Place the phones side by side, though, and the biggest difference is the screen size and amount of real estate offered by the iPhone SE (2020). The SE’s display is only 4.7in compared to the 6.1in screen offered by the iPhone 11. The 11’s screen also spans the full length of the phone, compared to the iPhone SE which has to make do with thick black bezels top and bottom, much like an iPhone 8.
The bottom bezel accommodates the SE’s Touch ID fingerprint security tech, which is used instead of Face ID found on the rest of Apple’s current smartphone lineup.
The iPhone SE (2020) weighs 148g, which is nearly 50g less than the iPhone 11. The SE is also 1mm thinner (7.3mm), 13mm shorter (13.8cm) and almost 1cm narrower (6.7cm) and it feels lighter and less chunky in hand. Some may actually prefer the smaller handset, especially if buying a bigger model means two hands are needed to operate it.
One slight downside is that you don’t get the same range of colourful options as with the iPhone XR and iPhone 11. The iPhone SE (2020) is limited to just three finishes: black, white and red.
The iPhone SE (2020) is powered by Apple’s A13 Bionic chip and third-generation Neural Engine. This is the same chip that's in not only the iPhone 11, but also the flagship iPhone 11 Pro and 11 Pro Max. It’s good to see the SE doesn’t have to make do with a lower-powered processor and this helps it deliver an excellent user experience.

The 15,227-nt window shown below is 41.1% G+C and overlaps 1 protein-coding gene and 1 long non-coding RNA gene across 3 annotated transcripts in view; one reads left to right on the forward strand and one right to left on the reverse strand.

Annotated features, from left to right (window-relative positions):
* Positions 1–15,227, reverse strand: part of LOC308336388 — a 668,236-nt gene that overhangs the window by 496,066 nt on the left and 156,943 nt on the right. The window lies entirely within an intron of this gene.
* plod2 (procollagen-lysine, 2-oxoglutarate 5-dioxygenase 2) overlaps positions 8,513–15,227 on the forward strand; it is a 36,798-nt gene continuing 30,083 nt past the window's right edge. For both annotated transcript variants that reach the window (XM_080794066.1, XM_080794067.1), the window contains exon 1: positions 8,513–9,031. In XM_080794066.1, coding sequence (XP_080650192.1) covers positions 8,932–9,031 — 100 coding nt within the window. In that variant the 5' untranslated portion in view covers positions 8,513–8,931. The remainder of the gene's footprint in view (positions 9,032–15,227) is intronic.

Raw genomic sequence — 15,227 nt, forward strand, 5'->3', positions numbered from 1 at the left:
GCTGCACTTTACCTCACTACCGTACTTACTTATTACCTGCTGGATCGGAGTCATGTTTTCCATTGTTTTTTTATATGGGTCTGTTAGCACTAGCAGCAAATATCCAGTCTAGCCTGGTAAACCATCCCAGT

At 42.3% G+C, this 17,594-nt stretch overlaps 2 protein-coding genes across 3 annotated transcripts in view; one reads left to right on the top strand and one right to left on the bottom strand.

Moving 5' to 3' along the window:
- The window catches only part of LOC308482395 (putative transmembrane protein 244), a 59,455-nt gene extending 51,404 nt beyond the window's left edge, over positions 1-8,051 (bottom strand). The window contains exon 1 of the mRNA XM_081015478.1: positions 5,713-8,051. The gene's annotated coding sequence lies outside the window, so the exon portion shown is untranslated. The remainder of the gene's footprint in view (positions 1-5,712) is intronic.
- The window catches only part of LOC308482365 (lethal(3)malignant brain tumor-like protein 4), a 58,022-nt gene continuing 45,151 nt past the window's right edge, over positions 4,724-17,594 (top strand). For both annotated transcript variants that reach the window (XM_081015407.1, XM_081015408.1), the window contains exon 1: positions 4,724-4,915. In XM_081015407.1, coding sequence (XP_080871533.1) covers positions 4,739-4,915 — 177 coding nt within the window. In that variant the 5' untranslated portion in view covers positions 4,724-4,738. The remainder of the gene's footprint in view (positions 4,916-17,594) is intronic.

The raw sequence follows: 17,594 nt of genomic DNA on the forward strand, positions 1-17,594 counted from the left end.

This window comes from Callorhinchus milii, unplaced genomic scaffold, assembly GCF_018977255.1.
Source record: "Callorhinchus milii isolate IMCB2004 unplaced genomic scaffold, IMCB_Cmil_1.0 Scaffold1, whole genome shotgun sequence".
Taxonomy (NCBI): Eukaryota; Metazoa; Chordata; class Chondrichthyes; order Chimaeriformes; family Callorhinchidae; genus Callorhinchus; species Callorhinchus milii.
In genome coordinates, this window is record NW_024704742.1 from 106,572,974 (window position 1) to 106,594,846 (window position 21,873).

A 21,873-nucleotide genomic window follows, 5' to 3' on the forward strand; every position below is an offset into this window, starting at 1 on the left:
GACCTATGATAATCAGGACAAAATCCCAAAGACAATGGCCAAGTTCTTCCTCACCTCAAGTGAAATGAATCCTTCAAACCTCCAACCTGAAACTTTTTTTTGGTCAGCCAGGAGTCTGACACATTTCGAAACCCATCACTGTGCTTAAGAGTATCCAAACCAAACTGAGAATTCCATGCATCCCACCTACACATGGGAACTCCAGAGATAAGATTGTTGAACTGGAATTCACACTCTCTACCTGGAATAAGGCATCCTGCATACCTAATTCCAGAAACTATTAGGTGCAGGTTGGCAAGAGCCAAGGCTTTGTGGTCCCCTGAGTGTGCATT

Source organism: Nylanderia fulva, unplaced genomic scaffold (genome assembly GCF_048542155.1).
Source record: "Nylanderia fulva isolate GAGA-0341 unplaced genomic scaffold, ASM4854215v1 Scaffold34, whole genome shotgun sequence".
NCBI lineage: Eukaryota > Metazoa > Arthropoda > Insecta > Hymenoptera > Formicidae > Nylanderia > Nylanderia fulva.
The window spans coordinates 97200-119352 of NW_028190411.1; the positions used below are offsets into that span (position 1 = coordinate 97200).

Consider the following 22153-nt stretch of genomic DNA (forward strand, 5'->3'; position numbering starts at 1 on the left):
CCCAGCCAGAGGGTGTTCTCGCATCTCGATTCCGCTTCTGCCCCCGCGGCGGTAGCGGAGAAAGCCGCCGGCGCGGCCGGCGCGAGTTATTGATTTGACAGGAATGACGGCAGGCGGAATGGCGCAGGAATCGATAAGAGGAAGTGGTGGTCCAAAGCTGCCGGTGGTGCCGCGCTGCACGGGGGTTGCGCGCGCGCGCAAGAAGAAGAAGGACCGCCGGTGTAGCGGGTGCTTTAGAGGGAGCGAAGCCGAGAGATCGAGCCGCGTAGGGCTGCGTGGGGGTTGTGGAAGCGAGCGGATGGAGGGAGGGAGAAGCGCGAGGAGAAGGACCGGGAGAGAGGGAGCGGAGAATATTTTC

Unlocking the phone with Touch ID, flicking between multiple apps, navigating menus and jumping in and out of the camera are handled with minimal fuss. The user experience is just as satisfying on the iPhone SE (2020) as it is on Apple’s more expensive handsets and you’d be hard-pressed to tell them apart.
We fire up Netflix and download the first episode of Season 2 of Altered Carbon, and there is little difference in responsiveness between the iPhone SE (2020) and the iPhone 11. We are up and running in seconds.